Space movies make me cry. The Martian, Apollo 13, Space Camp (yes, Space Camp – don’t judge me, I grew up in the 80s). It’s not the beauty of space or the analysis of the lives of human beings that puts me in faucet mode. It’s the NASA cheer.

I don’t know if NASA does this in real life (if they don’t, please don’t tell me). When the mission is going to hell and the NASA crew is sitting in front of glowing monitors trying to be calm, I am riveted. When they pull off the amazing save, and the astronauts *SPOILER ALERT* are rescued, the entire team jumps to its collective feet and starts cheering. They hug, and the cooler among them shake hands with grave nods and a twinkle in their eyes.

Now, I’m sure these people don’t all like each other. I’m sure they compete and argue and think about whacking each other with a hammer. Rich Parnell may have been a steely-eyed missile man, but when he accidentally dumped coffee onto the floor, somebody had to clean that up. The point is, when the chips are down, the mission is more important than how they feel about each other.

We need more of this in Veterinary Medicine.

It’s in our perfectionist nature to be critical – of each other and of ourselves. We don’t celebrate our victories nearly as much as we harp on every detail of what we consider our failures. Our staff meetings center on how we can improve, not having a mini dance party because we nailed it this month.

Yes, we have problems to solve, and the people in this profession tend to excel at solving problems. Except for the pesky problem of how to band together. There are so many reasons that we resist camaraderie. Competition, insecurity, personal problems, burnout, compassion fatigue, depression, and fear all contribute to why there is a barrier between us. We also don’t communicate (in many cases) nearly as well as we think we do. We respond with our emotions instead of listening with empathy. Imagine if that was the tactic we took with our patients…”OMG, this has to be hyperthyroidism! I just feel it! Let’s treat it without doing diagnostics and then be surprised when it blows up in our faces!” Of course, we don’t do that – we run diagnostics and confirm that this is really the problem. However, if Sheila is snappy with us in the clinic today, we’re going to assume it’s about us and go off the deep end rather than ask her what’s going on.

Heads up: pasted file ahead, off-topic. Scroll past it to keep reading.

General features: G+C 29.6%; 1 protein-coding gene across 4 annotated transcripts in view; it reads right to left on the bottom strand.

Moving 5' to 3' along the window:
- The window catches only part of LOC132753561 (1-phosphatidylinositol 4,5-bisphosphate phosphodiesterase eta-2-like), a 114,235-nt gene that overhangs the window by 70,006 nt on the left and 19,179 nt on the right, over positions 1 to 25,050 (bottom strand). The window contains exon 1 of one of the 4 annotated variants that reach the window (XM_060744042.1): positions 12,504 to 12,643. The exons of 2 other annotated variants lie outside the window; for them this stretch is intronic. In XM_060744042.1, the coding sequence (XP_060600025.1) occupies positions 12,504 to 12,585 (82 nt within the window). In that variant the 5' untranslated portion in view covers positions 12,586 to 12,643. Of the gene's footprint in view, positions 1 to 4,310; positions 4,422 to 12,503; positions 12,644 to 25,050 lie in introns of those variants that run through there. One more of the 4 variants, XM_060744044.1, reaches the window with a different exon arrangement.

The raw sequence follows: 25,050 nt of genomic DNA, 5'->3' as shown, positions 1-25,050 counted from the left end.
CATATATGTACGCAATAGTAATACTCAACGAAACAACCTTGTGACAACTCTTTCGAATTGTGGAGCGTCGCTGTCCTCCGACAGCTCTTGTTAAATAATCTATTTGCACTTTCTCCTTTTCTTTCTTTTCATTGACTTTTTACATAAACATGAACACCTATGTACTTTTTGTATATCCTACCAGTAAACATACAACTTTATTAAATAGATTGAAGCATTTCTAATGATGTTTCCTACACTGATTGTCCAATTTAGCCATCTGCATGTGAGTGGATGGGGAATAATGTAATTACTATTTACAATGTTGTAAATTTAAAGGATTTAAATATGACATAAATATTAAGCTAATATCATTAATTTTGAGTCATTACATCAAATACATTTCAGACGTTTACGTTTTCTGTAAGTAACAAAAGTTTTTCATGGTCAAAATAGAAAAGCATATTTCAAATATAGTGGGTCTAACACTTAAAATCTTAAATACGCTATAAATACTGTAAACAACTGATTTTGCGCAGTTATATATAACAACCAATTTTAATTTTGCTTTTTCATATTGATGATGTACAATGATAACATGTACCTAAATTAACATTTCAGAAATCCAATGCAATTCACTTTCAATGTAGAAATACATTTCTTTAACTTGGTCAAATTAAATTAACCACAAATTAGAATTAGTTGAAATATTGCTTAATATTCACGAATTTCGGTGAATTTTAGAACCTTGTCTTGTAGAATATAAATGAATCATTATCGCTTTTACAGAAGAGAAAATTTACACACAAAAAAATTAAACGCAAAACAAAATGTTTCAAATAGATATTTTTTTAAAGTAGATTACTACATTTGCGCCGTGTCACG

Veterinary medicine is hard. We can make it easier by taking care of our teams and asking them to take care of each other first. Happy teams make for outstanding customer service and patient care. If you are in a good place mentally, try a little experiment. Just for today, go into your practice with the intention to lift up those around you. You don’t have to be the boss to affect your team in a positive way. Pass out sincere compliments. Ask if you can help. Do something unexpected to take the burden off of a teammate. Pay attention to how this makes you feel. You have the power to make a change, and that change will elevate your team and YOU. If enough of us embrace rather than put up walls, we can elevate the entire profession.

We are in this together. If we shift our focus to what we are doing right (there is SO MUCH) and celebrate those victories with the enthusiasm of a bunch of brilliant nerds in horn-rimmed glasses, maybe we can see veterinary medicine for what it is: one of the best jobs in the world.

The views and opinions expressed in this article are those of the author and do not necessarily reflect the position of the DrAndyRoark.com editorial team.


Cherie Buisson, DVM

ABOUT THE AUTHOR

Dr. Cherie Buisson is one of the first Certified Hospice and Palliative Care Veterinarians in the world. She is an international speaker and author. She spends her time in feline-only practice, hospice practice and teaching other veterinary professionals about hospice, euthanasia and compassion fatigue. Dr. Buisson is the owner of Helping Hands Pet Hospice in Seminole, FL as well as the founder of A Happy Vet.

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